Hypovitaminosis D prevalence and determinants among African American and white women of reproductive age:
third National Health and Nutrition Examination Survey, 1988-1994.
Nesby-O'Dell S, Scanlon KS, Cogswell ME, Gillespie C, Hollis BW, Looker AC, Allen C, Doughertly C, Gunter EW, Bowman BA
Division of Nutrition and Physical Activity, National Center for Chronic Disease Prevention and Health Promotion, Centers for Disease Control and Prevention, Atlanta 30341-3717, USA.
[Medline record in process]
BACKGROUND: Recent reports of rickets among African American children drew attention to the vitamin D status of these infants and their mothers. African American women are at higher risk of vitamin D deficiency than are white women, but few studies have examined determinants of hypovitaminosis D in this population.
OBJECTIVE: We examined the prevalence and determinants of hypovitaminosis D among African American and white women of reproductive age.
DESIGN: We examined 1546 African American women and 1426 white women aged 15-49 y who were not pregnant and who participated in the third National Health and Nutrition Examination Survey (1988-1994). Hypovitaminosis D was defined as a serum 25-hydroxyvitamin D concentration < or =37.5 nmol/L. Multiple logistic regression was used to examine the independent association of dietary, demographic, and behavioral determinants of hypovitaminosis D.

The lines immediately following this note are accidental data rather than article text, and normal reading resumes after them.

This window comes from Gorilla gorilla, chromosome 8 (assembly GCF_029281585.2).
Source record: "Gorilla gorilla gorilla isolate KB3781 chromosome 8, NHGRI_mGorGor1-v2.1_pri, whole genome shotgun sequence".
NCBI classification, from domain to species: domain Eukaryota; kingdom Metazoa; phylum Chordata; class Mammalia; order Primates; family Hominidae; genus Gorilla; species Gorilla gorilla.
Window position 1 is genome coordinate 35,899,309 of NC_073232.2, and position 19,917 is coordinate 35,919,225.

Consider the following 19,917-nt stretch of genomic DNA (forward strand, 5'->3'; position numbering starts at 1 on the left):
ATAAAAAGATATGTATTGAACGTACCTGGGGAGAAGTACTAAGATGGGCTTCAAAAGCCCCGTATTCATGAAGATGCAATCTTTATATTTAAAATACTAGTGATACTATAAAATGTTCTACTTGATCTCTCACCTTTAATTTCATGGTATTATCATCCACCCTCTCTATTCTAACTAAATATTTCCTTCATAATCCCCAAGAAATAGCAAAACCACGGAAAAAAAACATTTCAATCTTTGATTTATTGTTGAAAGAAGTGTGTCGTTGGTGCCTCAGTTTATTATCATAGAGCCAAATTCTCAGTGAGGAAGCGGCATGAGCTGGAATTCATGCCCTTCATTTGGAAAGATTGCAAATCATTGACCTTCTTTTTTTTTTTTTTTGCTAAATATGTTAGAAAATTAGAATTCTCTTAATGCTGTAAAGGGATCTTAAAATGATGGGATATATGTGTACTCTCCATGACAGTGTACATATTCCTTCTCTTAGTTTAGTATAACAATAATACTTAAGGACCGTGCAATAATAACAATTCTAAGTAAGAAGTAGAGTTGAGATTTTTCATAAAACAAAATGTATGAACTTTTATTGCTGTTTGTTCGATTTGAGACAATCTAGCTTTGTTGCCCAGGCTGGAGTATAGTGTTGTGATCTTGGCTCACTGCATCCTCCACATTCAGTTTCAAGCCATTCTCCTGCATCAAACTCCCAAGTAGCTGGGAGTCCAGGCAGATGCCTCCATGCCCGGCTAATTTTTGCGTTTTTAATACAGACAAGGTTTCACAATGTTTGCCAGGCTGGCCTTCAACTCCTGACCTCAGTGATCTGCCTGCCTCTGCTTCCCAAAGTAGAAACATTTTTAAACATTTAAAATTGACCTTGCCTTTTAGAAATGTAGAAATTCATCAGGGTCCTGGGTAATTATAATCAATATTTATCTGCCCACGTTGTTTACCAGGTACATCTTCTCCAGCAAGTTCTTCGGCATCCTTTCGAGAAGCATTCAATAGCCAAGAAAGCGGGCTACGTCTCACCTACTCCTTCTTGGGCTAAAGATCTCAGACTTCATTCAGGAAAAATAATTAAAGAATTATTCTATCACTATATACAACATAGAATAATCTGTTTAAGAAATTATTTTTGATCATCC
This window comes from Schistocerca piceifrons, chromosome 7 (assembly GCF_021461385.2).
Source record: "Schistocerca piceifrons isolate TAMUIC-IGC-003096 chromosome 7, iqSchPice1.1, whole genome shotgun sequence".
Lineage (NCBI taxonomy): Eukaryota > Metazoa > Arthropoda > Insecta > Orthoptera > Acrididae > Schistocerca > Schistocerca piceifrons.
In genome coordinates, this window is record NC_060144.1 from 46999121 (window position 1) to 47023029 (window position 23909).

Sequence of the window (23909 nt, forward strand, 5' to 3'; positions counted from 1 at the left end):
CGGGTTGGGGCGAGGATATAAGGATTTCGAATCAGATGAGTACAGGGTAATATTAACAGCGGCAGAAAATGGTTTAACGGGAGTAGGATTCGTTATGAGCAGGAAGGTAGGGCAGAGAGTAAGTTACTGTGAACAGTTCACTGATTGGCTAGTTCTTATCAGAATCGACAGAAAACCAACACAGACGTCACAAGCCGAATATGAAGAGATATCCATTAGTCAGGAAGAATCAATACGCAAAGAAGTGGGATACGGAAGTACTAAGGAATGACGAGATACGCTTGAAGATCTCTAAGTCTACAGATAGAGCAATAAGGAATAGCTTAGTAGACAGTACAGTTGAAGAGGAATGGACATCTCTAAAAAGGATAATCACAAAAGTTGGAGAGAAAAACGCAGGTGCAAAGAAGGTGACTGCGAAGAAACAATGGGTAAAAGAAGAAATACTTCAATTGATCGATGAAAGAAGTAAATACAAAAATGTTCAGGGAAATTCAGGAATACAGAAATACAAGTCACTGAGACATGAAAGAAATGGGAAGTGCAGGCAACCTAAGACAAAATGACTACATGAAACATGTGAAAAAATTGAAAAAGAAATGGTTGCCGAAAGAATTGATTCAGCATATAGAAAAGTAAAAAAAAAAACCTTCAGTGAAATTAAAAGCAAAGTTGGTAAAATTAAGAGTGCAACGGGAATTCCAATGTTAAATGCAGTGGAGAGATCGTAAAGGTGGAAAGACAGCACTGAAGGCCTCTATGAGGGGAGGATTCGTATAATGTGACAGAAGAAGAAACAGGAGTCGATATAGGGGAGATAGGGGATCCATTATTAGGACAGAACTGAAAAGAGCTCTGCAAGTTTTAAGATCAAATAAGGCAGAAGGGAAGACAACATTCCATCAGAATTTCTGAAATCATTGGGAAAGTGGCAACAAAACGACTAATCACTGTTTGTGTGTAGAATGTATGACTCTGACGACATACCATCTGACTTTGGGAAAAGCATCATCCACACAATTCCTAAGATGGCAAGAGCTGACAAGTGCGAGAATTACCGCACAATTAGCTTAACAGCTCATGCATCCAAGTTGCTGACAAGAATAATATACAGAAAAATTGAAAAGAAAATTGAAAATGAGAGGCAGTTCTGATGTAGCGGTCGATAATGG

RESULTS: The prevalence of hypovitaminosis D was 42.4 +/- 3.1% ( +/- SE) among African Americans and 4.2 +/- 0.7% among whites. Among African Americans, hypovitaminosis D was independently associated with consumption of milk or breakfast cereal <3 times/wk, no use of vitamin D supplements, season, urban residence, low body mass index, and no use of oral contraceptives. Even among 243 African Americans who consumed the adequate intake of vitamin D from supplements (200 IU/d), 28.2 +/- 2.7% had hypovitaminosis D.
CONCLUSIONS: The high prevalence of hypovitaminosis D among African American women warrants further examination of vitamin D recommendations for these women. The determinants of hypovitaminosis D among women should be considered when these women are advised on dietary intake and supplement use.
Am J Clin Nutr 2002 Jul;76(1):187-92
PMID: 12081833, UI: 22076635
Am J Clin Nutr, 12/04
J Steroid Biochem Mol Bio,
Am J of Clinical Nutrition, Dec 2007
|Remember we are NOT Doctors and have NO medical training.|
This site is like an Encyclopedia - there are many pages, many links on many topics.
Support our work with any size DONATION - see left side of any page - for how to donate. You can help raise awareness of CAM.